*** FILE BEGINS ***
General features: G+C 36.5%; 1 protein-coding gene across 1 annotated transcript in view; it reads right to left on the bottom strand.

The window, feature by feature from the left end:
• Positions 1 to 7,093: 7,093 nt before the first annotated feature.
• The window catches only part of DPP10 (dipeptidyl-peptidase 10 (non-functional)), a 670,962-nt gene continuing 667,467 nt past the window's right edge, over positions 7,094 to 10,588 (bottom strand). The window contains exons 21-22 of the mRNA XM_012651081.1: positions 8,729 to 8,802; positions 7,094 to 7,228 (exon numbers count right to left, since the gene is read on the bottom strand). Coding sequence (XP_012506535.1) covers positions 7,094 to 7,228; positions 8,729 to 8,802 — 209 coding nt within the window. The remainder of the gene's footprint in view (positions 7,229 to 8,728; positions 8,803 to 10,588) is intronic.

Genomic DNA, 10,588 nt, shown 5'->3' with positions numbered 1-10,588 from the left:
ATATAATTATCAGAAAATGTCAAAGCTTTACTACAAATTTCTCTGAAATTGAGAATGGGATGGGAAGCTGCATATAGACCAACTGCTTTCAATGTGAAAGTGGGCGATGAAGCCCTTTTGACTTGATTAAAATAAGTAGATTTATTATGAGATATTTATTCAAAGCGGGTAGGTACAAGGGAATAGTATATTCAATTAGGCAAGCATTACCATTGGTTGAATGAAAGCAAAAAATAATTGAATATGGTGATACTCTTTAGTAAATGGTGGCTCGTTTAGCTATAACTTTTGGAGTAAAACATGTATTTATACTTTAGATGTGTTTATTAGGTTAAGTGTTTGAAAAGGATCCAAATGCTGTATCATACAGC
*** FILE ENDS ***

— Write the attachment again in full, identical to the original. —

General features: G+C 36.5%; 1 protein-coding gene across 1 annotated transcript in view; it reads right to left on the bottom strand.

The window, feature by feature from the left end:
• Positions 1 to 7,093: 7,093 nt before the first annotated feature.
• The window catches only part of DPP10 (dipeptidyl-peptidase 10 (non-functional)), a 670,962-nt gene continuing 667,467 nt past the window's right edge, over positions 7,094 to 10,588 (bottom strand). The window contains exons 21-22 of the mRNA XM_012651081.1: positions 8,729 to 8,802; positions 7,094 to 7,228 (exon numbers count right to left, since the gene is read on the bottom strand). Coding sequence (XP_012506535.1) covers positions 7,094 to 7,228; positions 8,729 to 8,802 — 209 coding nt within the window. The remainder of the gene's footprint in view (positions 7,229 to 8,728; positions 8,803 to 10,588) is intronic.

Genomic DNA, 10,588 nt, shown 5'->3' with positions numbered 1-10,588 from the left:
ATATAATTATCAGAAAATGTCAAAGCTTTACTACAAATTTCTCTGAAATTGAGAATGGGATGGGAAGCTGCATATAGACCAACTGCTTTCAATGTGAAAGTGGGCGATGAAGCCCTTTTGACTTGATTAAAATAAGTAGATTTATTATGAGATATTTATTCAAAGCGGGTAGGTACAAGGGAATAGTATATTCAATTAGGCAAGCATTACCATTGGTTGAATGAAAGCAAAAAATAATTGAATATGGTGATACTCTTTAGTAAATGGTGGCTCGTTTAGCTATAACTTTTGGAGTAAAACATGTATTTATACTTTAGATGTGTTTATTAGGTTAAGTGTTTGAAAAGGATCCAAATGCTGTATCATACAGC